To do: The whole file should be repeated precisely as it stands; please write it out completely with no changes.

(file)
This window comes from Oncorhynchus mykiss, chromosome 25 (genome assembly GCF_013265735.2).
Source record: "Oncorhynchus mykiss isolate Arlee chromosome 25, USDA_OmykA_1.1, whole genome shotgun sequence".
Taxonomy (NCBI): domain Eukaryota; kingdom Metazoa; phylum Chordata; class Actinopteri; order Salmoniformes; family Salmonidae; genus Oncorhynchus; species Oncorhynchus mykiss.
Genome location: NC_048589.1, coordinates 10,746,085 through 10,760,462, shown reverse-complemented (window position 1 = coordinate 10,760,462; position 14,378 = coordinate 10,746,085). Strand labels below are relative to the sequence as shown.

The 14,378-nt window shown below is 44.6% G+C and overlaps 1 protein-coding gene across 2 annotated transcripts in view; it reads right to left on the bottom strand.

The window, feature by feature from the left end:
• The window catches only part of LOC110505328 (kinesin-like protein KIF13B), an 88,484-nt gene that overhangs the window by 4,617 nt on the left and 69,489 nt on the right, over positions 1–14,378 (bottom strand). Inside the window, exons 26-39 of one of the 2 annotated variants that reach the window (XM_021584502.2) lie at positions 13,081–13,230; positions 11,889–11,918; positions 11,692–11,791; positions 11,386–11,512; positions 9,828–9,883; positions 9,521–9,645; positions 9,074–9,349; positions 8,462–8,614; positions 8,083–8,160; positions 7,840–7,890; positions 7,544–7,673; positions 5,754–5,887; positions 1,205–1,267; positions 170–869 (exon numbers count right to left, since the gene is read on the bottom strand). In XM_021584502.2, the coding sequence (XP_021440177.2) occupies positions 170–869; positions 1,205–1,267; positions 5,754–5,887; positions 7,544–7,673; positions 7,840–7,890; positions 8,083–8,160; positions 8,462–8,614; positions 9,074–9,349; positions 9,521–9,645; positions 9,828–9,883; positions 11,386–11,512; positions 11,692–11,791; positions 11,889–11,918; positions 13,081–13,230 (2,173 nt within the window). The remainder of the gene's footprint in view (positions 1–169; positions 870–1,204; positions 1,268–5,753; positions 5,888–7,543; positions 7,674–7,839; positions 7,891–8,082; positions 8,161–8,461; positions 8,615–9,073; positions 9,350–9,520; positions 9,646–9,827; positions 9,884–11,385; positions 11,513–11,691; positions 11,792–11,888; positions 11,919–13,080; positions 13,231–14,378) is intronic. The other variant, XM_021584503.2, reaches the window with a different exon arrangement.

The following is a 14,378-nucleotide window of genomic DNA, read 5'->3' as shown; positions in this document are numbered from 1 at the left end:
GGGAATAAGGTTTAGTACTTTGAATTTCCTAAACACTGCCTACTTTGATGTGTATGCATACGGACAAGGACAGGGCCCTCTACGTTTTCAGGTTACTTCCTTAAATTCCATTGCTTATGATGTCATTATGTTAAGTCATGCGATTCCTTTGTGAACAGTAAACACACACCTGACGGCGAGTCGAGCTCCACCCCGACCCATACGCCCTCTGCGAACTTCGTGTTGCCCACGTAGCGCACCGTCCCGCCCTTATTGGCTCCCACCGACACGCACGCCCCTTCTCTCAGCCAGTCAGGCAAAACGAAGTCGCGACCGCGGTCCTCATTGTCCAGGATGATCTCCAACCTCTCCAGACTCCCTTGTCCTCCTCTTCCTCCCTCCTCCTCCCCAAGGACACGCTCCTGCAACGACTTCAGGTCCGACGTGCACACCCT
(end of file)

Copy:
This window comes from Oncorhynchus mykiss, chromosome 25 (genome assembly GCF_013265735.2).
Source record: "Oncorhynchus mykiss isolate Arlee chromosome 25, USDA_OmykA_1.1, whole genome shotgun sequence".
Taxonomy (NCBI): domain Eukaryota; kingdom Metazoa; phylum Chordata; class Actinopteri; order Salmoniformes; family Salmonidae; genus Oncorhynchus; species Oncorhynchus mykiss.
Genome location: NC_048589.1, coordinates 10,746,085 through 10,760,462, shown reverse-complemented (window position 1 = coordinate 10,760,462; position 14,378 = coordinate 10,746,085). Strand labels below are relative to the sequence as shown.

The 14,378-nt window shown below is 44.6% G+C and overlaps 1 protein-coding gene across 2 annotated transcripts in view; it reads right to left on the bottom strand.

The window, feature by feature from the left end:
• The window catches only part of LOC110505328 (kinesin-like protein KIF13B), an 88,484-nt gene that overhangs the window by 4,617 nt on the left and 69,489 nt on the right, over positions 1–14,378 (bottom strand). Inside the window, exons 26-39 of one of the 2 annotated variants that reach the window (XM_021584502.2) lie at positions 13,081–13,230; positions 11,889–11,918; positions 11,692–11,791; positions 11,386–11,512; positions 9,828–9,883; positions 9,521–9,645; positions 9,074–9,349; positions 8,462–8,614; positions 8,083–8,160; positions 7,840–7,890; positions 7,544–7,673; positions 5,754–5,887; positions 1,205–1,267; positions 170–869 (exon numbers count right to left, since the gene is read on the bottom strand). In XM_021584502.2, the coding sequence (XP_021440177.2) occupies positions 170–869; positions 1,205–1,267; positions 5,754–5,887; positions 7,544–7,673; positions 7,840–7,890; positions 8,083–8,160; positions 8,462–8,614; positions 9,074–9,349; positions 9,521–9,645; positions 9,828–9,883; positions 11,386–11,512; positions 11,692–11,791; positions 11,889–11,918; positions 13,081–13,230 (2,173 nt within the window). The remainder of the gene's footprint in view (positions 1–169; positions 870–1,204; positions 1,268–5,753; positions 5,888–7,543; positions 7,674–7,839; positions 7,891–8,082; positions 8,161–8,461; positions 8,615–9,073; positions 9,350–9,520; positions 9,646–9,827; positions 9,884–11,385; positions 11,513–11,691; positions 11,792–11,888; positions 11,919–13,080; positions 13,231–14,378) is intronic. The other variant, XM_021584503.2, reaches the window with a different exon arrangement.

The following is a 14,378-nucleotide window of genomic DNA, read 5'->3' as shown; positions in this document are numbered from 1 at the left end:
GGGAATAAGGTTTAGTACTTTGAATTTCCTAAACACTGCCTACTTTGATGTGTATGCATACGGACAAGGACAGGGCCCTCTACGTTTTCAGGTTACTTCCTTAAATTCCATTGCTTATGATGTCATTATGTTAAGTCATGCGATTCCTTTGTGAACAGTAAACACACACCTGACGGCGAGTCGAGCTCCACCCCGACCCATACGCCCTCTGCGAACTTCGTGTTGCCCACGTAGCGCACCGTCCCGCCCTTATTGGCTCCCACCGACACGCACGCCCCTTCTCTCAGCCAGTCAGGCAAAACGAAGTCGCGACCGCGGTCCTCATTGTCCAGGATGATCTCCAACCTCTCCAGACTCCCTTGTCCTCCTCTTCCTCCCTCCTCCTCCCCAAGGACACGCTCCTGCAACGACTTCAGGTCCGACGTGCACACCCT